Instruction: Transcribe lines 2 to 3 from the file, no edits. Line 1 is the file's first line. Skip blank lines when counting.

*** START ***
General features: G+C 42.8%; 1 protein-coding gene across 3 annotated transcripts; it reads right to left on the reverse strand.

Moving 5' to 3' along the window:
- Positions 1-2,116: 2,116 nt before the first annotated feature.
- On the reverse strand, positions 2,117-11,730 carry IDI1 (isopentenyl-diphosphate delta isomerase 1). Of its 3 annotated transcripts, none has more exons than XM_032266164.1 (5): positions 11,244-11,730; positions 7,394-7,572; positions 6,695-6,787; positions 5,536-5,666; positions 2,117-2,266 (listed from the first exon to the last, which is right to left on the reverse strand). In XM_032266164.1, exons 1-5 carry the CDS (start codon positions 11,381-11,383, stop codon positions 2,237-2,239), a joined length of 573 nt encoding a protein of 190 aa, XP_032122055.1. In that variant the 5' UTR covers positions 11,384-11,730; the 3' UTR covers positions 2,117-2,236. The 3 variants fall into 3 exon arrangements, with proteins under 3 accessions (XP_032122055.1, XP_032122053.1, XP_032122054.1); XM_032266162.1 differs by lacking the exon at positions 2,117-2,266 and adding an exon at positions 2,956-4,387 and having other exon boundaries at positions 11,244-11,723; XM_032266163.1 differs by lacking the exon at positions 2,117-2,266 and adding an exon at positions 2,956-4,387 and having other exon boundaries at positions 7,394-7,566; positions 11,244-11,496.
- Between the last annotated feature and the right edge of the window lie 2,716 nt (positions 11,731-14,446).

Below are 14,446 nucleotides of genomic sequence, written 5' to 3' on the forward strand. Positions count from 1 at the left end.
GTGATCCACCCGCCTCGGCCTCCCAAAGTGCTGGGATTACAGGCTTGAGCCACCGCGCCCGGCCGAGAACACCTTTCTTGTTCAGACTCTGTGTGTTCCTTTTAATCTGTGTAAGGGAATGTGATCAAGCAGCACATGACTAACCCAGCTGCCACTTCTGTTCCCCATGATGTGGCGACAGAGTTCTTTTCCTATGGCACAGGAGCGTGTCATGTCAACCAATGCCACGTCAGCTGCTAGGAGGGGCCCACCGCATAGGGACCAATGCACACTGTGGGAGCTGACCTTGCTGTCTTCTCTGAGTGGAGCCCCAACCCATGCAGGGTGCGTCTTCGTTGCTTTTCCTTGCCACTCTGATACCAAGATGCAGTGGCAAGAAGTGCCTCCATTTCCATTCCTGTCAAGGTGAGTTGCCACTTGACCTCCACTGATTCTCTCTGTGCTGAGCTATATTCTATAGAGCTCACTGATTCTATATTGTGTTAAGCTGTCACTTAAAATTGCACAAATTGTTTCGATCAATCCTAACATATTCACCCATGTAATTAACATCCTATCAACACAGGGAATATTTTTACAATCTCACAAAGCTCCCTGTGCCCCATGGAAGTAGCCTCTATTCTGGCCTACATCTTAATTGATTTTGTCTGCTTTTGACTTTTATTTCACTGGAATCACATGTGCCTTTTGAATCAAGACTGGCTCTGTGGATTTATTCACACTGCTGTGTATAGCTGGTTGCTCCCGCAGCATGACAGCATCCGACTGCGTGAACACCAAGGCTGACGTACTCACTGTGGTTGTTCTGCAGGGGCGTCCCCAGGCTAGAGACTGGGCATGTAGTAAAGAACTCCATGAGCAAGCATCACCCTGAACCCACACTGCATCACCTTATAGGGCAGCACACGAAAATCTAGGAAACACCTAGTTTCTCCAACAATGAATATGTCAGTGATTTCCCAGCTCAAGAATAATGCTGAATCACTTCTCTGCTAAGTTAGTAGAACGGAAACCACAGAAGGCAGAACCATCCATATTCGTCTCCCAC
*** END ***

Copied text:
Moving 5' to 3' along the window:
- Positions 1-2,116: 2,116 nt before the first annotated feature.